News of last week’s college admission scandal is something we’ve all been following, no doubt. Having lunch with a group of our seniors the other day, I asked the questions I always like to ask those who are about to commence with their lives after Wildwood School, including, “What would you be sad to see had changed if you came back to Wildwood in five or ten years?”
This particular group repeated a common refrain, noting that it would be a huge disappointment to them if they returned to find a school that was less progressively structured than the one in which they’ve been learning. One noted that she can imagine the pressures that we, as a school, face in a world that includes the angst of the current college process, yet she charged Jenn Spellman, our director of upper school, and me to hold fast and stay true. Their message was clear: stay focused on using research and best practice to inform both pedagogy and culture.
As has so often been the case over the course of my 12 years at Wildwood, I was heartened to see so very clearly that they get it. They understand that, for too many students in too many schools, the work of upper school often feels like it’s only about applying to college. For these Wildwood students and the majority of their peers, they recognize that their education is theirs, and they want it to be useful, challenging, and authentic.
Knowing their parents, I know the same to be true a generation up. Their parents want their children to be happy and successful, yet understand that, at base, what William Deresiewicz wrote in his book Excellent Sheep is true: “There is by now a robust literature on the nature of happiness, and it converges on a pair of observations. Beyond a moderate level of material comfort, happiness consists of two things: feeling connected to others and engaging in meaningful work.”
One of the stellar organizations with which we’ve partnered over the years, Challenge Success at Stanford University, published this essay in response to last week’s college admissions scandal, which laid bare the sad desperation of parents who lost sight of who their children are and who their children could be, with all of their strengths and foibles. From the essay:
This admissions scandal is sad not just because it represents a violation of trust, but because it lays bare how harmful our assumptions about higher education are. Many in our society sincerely believe that the difference between admission to an elite college and rejection from the same is the difference between success and happiness, on the one hand, and poverty, misery, and failure on the other. That’s simply untrue.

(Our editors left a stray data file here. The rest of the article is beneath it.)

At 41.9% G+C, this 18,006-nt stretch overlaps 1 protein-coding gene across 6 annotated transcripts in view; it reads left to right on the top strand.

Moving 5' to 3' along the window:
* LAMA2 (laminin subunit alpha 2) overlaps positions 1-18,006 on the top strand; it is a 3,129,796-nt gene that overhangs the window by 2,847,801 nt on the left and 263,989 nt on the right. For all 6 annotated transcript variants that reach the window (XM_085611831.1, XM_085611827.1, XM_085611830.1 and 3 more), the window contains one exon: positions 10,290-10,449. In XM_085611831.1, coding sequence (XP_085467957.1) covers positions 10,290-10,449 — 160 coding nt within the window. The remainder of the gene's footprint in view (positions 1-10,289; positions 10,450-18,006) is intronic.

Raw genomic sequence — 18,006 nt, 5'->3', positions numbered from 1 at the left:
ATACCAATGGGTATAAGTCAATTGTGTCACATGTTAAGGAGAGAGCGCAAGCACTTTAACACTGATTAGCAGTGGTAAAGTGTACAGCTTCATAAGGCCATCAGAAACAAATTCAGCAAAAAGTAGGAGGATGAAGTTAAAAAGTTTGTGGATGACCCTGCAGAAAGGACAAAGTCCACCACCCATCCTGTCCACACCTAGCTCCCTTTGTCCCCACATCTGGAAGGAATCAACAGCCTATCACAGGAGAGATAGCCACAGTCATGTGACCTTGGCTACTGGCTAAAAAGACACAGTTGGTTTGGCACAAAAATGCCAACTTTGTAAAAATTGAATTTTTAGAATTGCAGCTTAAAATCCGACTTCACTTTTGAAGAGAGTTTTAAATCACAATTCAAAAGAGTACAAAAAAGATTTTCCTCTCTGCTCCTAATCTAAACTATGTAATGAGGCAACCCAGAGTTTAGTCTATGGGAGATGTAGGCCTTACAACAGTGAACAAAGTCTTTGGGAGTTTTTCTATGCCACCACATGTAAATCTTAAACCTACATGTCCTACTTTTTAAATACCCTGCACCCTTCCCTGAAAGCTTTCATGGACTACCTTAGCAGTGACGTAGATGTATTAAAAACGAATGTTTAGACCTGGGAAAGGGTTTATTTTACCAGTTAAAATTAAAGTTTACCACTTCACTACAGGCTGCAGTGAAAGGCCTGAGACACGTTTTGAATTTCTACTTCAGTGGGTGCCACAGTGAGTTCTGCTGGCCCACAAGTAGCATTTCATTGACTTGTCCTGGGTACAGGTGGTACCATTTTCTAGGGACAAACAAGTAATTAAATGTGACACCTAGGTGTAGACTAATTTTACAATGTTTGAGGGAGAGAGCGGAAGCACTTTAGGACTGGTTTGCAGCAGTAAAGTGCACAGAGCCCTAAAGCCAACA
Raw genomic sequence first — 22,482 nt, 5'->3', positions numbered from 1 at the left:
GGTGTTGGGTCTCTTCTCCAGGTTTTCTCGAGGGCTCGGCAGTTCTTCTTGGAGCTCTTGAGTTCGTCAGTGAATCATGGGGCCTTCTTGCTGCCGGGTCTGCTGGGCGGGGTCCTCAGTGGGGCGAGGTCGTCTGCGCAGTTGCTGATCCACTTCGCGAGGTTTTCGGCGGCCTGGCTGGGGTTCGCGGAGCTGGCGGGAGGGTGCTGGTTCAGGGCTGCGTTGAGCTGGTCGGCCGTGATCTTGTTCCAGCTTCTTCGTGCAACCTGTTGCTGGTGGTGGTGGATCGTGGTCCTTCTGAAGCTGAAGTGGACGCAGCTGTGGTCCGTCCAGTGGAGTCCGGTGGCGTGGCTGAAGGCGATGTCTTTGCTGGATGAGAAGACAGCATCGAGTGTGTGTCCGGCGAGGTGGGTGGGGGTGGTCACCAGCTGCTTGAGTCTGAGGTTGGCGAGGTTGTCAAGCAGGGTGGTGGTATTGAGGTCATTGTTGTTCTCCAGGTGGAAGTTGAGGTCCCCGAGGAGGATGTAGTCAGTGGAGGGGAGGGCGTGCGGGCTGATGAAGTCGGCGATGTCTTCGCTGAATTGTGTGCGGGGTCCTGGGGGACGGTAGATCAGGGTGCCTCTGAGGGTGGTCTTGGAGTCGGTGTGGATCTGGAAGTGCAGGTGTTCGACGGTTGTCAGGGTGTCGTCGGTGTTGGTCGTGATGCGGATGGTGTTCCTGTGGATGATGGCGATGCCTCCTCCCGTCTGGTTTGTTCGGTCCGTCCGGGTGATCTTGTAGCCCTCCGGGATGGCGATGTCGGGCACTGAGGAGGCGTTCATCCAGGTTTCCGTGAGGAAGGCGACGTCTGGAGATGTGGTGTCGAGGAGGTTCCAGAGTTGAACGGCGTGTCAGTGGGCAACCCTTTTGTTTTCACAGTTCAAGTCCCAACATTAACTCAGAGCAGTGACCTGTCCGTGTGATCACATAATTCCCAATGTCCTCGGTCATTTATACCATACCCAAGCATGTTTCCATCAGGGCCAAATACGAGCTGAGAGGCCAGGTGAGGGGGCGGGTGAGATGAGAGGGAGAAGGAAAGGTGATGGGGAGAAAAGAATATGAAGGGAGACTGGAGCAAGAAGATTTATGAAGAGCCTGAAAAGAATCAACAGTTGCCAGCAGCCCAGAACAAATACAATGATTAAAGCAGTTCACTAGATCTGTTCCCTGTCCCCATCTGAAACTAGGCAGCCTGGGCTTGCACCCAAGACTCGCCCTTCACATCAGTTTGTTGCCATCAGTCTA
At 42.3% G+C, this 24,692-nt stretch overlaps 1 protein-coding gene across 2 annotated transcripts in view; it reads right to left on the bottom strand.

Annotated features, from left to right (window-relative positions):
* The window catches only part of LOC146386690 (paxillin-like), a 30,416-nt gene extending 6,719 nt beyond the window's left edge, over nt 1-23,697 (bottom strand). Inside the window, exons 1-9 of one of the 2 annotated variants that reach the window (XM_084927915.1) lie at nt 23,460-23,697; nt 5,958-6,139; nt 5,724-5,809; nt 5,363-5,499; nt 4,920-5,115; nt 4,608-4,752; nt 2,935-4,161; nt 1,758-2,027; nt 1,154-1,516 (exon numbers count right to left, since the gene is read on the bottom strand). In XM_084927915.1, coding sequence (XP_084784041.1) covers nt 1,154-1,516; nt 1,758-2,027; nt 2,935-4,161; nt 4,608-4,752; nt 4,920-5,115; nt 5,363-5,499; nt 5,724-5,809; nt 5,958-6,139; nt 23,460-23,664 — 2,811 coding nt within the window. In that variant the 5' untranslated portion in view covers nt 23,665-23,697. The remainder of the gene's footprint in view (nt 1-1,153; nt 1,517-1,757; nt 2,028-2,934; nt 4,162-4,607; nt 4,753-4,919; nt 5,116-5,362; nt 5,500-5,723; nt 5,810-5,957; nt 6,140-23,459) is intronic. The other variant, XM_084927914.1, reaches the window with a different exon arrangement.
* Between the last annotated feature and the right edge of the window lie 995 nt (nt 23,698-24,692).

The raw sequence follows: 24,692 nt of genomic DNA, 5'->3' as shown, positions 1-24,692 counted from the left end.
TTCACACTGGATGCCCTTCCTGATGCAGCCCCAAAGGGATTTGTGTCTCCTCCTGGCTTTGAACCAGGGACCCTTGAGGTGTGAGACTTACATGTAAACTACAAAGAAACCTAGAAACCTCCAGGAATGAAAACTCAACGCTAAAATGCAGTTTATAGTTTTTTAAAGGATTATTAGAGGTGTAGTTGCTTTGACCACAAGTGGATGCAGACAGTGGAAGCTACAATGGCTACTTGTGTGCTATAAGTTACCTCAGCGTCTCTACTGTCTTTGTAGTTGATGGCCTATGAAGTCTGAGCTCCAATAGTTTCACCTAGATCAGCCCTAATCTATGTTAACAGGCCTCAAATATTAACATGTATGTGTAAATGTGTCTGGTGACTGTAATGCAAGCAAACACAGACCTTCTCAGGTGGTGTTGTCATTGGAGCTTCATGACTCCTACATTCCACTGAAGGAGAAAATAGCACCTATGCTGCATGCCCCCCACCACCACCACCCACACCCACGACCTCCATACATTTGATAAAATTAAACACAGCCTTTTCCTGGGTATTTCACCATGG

The extreme actions of a misguided few also highlighted for me the absence of trust on the part of some parents—trust in their children and trust in the college process. One of the positive outcomes that I sincerely hope will come out of this scandal, which I sense is far from over, is that it will cause parents—those I know and those I don’t—to step back and trust the people they love so deeply and have endeavored to raise so well. Trust that, armed with the love and support and education they’ve received, they will find their way to the right college, the right friends, the right partners, the right work, the right life. The life that is theirs.
I also hope that parents, and our students, will eventually be able to trust again in the college process. As I’ve done in my past 26 years working at schools, I expect to watch seniors this year celebrate and comfort one another as they learn that they have or haven’t gained entry to their dream school. As in years past, I will continue to trust that whether students land at the place that felt like a “must” for them or not, they will matriculate to the place that is right for them.
I’ve seen it happen over and over again. Trust me.
~ Landis Green
Head of School